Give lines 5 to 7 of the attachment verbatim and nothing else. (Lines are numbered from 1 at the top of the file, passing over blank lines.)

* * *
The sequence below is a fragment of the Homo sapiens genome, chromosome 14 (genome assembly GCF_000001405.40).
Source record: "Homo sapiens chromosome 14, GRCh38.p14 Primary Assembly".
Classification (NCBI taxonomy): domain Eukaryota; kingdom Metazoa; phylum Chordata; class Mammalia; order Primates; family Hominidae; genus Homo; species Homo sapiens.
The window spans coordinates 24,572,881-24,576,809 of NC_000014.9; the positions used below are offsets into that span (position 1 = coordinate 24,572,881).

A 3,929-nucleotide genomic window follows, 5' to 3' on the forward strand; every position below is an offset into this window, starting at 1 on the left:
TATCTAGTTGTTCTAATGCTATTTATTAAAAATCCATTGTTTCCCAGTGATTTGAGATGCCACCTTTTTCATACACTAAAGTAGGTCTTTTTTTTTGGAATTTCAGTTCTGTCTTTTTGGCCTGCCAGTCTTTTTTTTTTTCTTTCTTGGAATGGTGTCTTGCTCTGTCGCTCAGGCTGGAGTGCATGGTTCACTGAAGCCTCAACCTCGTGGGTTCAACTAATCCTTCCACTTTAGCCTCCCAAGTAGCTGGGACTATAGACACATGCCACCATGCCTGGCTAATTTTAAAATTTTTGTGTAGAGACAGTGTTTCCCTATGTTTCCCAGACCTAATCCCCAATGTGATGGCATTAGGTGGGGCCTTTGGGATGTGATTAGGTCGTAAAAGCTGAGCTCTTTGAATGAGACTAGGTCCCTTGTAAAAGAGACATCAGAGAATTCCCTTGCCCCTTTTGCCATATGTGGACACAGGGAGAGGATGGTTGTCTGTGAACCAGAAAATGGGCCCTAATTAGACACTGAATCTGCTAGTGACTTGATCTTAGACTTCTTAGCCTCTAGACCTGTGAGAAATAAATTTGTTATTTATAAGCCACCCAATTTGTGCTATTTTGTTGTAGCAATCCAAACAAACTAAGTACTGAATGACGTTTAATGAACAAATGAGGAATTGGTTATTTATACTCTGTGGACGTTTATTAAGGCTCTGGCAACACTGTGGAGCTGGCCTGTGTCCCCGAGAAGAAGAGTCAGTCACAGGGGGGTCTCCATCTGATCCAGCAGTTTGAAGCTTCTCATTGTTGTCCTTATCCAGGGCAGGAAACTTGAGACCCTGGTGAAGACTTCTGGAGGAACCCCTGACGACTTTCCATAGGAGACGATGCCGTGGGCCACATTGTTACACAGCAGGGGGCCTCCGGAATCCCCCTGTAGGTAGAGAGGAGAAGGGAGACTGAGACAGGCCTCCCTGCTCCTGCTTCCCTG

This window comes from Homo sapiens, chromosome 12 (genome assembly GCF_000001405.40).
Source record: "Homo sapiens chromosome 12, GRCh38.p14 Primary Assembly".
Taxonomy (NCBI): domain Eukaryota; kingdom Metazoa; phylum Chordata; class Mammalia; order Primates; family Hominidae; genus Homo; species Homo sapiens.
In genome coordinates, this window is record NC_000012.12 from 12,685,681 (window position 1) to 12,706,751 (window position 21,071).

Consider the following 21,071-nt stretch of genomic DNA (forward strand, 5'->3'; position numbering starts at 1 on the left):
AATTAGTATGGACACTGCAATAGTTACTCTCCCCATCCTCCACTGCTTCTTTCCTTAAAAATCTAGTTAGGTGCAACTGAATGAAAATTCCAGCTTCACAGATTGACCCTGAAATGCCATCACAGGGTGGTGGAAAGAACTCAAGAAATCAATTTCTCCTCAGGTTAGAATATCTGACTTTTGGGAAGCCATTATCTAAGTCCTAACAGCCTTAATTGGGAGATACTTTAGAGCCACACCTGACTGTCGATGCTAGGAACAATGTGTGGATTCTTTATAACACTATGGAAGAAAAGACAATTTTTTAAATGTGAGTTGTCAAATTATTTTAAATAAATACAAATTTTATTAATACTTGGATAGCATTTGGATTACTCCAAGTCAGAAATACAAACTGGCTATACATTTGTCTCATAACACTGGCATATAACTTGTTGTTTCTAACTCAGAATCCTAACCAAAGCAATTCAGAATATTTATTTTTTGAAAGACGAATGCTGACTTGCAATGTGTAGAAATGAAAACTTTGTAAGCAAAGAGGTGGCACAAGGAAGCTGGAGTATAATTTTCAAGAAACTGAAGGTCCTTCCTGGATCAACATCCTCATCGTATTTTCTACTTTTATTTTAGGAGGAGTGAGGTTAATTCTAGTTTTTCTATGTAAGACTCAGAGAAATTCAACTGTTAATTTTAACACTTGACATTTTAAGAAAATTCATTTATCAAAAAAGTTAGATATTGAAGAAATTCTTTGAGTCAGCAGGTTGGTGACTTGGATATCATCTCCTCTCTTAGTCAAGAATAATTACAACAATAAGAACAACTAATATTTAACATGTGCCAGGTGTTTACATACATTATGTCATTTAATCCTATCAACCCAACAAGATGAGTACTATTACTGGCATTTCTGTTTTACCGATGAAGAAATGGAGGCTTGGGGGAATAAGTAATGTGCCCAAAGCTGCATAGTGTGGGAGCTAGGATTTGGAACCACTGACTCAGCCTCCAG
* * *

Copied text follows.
A 3,929-nucleotide genomic window follows, 5' to 3' on the forward strand; every position below is an offset into this window, starting at 1 on the left:
TATCTAGTTGTTCTAATGCTATTTATTAAAAATCCATTGTTTCCCAGTGATTTGAGATGCCACCTTTTTCATACACTAAAGTAGGTCTTTTTTTTTGGAATTTCAGTTCTGTCTTTTTGGCCTGCCAGTCTTTTTTTTTTTCTTTCTTGGAATGGTGTCTTGCTCTGTCGCTCAGGCTGGAGTGCATGGTTCACTGAAGCCTCAACCTCGTGGGTTCAACTAATCCTTCCACTTTAGCCTCCCAAGTAGCTGGGACTATAGACACATGCCACCATGCCTGGCTAATTTTAAAATTTTTGTGTAGAGACAGTGTTTCCCTATGTTTCCCAGACCTAATCCCCAATGTGATGGCATTAGGTGGGGCCTTTGGGATGTGATTAGGTCGTAAAAGCTGAGCTCTTTGAATGAGACTAGGTCCCTTGTAAAAGAGACATCAGAGAATTCCCTTGCCCCTTTTGCCATATGTGGACACAGGGAGAGGATGGTTGTCTGTGAACCAGAAAATGGGCCCTAATTAGACACTGAATCTGCTAGTGACTTGATCTTAGACTTCTTAGCCTCTAGACCTGTGAGAAATAAATTTGTTATTTATAAGCCACCCAATTTGTGCTATTTTGTTGTAGCAATCCAAACAAACTAAGTACTGAATGACGTTTAATGAACAAATGAGGAATTGGTTATTTATACTCTGTGGACGTTTATTAAGGCTCTGGCAACACTGTGGAGCTGGCCTGTGTCCCCGAGAAGAAGAGTCAGTCACAGGGGGGTCTCCATCTGATCCAGCAGTTTGAAGCTTCTCATTGTTGTCCTTATCCAGGGCAGGAAACTTGAGACCCTGGTGAAGACTTCTGGAGGAACCCCTGACGACTTTCCATAGGAGACGATGCCGTGGGCCACATTGTTACACAGCAGGGGGCCTCCGGAATCCCCCTGTAGGTAGAGAGGAGAAGGGAGACTGAGACAGGCCTCCCTGCTCCTGCTTCCCTG

This window comes from Homo sapiens, chromosome 12 (genome assembly GCF_000001405.40).